The Inversion of Control (IoC) is a more general pattern than DI. Rather than making your application to use some API from a framework (or a software container), the framework will create and supply the object(s) that the application needs. The IoC pattern can be implemented in different ways and DI is one of the ways to provide required objects. Angular plays a role of the IoC container and can provide the required objects according to your component’s declarations.

Benefits of DI and how Angular Does It

Angular offers a mechanism that helps registering and instantiating component dependencies. In short, DI helps in writing code in a loosely coupled way and makes your code more testable and reusable.

Loose coupling and reusability

Say you have a ProductComponent that gets product details using the ProductService class. Without DI your ProductComponent needs to know how to instantiate the class ProductService. It can be done by multiple ways, e.g. using new, calling getInstance() on some singleton object, or maybe invoking a createProductService() on some factory class. In any case ProductComponent becomes tightly coupled with ProductService.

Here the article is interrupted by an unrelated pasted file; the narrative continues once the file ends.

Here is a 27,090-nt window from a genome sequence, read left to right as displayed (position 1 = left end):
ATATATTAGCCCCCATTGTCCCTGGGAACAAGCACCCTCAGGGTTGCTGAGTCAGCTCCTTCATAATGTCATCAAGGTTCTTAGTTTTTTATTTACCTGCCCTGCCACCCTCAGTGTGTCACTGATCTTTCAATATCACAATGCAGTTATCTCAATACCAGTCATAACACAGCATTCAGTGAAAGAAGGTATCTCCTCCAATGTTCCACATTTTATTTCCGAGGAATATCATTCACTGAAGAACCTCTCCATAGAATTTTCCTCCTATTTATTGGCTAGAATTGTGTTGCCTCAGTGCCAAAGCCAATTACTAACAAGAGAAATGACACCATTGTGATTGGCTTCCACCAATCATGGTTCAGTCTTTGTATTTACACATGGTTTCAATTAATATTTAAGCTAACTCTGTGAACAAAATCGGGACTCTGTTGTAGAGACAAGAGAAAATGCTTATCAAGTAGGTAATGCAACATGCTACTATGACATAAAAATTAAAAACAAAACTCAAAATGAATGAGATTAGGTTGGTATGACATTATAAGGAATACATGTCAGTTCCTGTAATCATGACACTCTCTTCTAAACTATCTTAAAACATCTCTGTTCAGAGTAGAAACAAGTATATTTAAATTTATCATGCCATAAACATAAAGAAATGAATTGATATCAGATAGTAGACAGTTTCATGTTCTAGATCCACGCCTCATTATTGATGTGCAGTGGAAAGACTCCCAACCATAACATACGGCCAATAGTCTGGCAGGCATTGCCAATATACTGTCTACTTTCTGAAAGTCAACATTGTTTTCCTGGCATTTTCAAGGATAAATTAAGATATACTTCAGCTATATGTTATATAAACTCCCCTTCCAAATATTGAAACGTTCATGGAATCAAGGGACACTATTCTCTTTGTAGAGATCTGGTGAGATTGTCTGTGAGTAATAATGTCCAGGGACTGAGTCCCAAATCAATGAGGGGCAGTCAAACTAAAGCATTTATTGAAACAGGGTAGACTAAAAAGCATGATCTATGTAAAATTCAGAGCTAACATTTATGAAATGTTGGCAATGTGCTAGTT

If you need to reuse the ProductComponent in another application that uses different service for getting product details, you’d need to modify the code (e.g. productService = new AnotherProductService()). DI allows to decouple application components by sparing them from the need to know how to create their dependencies. Consider the following ProductComponent sample:

providers: [ProductService]
class ProductComponent {
product: Product;

  constructor(productService: ProductService) {

     this.product = productService.getProduct();

In Angular applications written in TypeScript you do this:

a) Register an object(s) for DI by specifying a provider(s), which is an instruction to Angular on how to instantiate this object when the injection is requested
b) Declare a class with a constructor that has the argument(s) of types that match provider’s types

When Angular sees a constructor with an argument of a particular type, it starts looking for a provider that specifies HOW to instantiate an object of this type. If the provider’s found in the current component, Angular will use it to instantiate an object and inject it to the component via its constructor.

Angular 2 inject object only via constructor’s argument, which greatly simplifies this process comparing to Angular 1.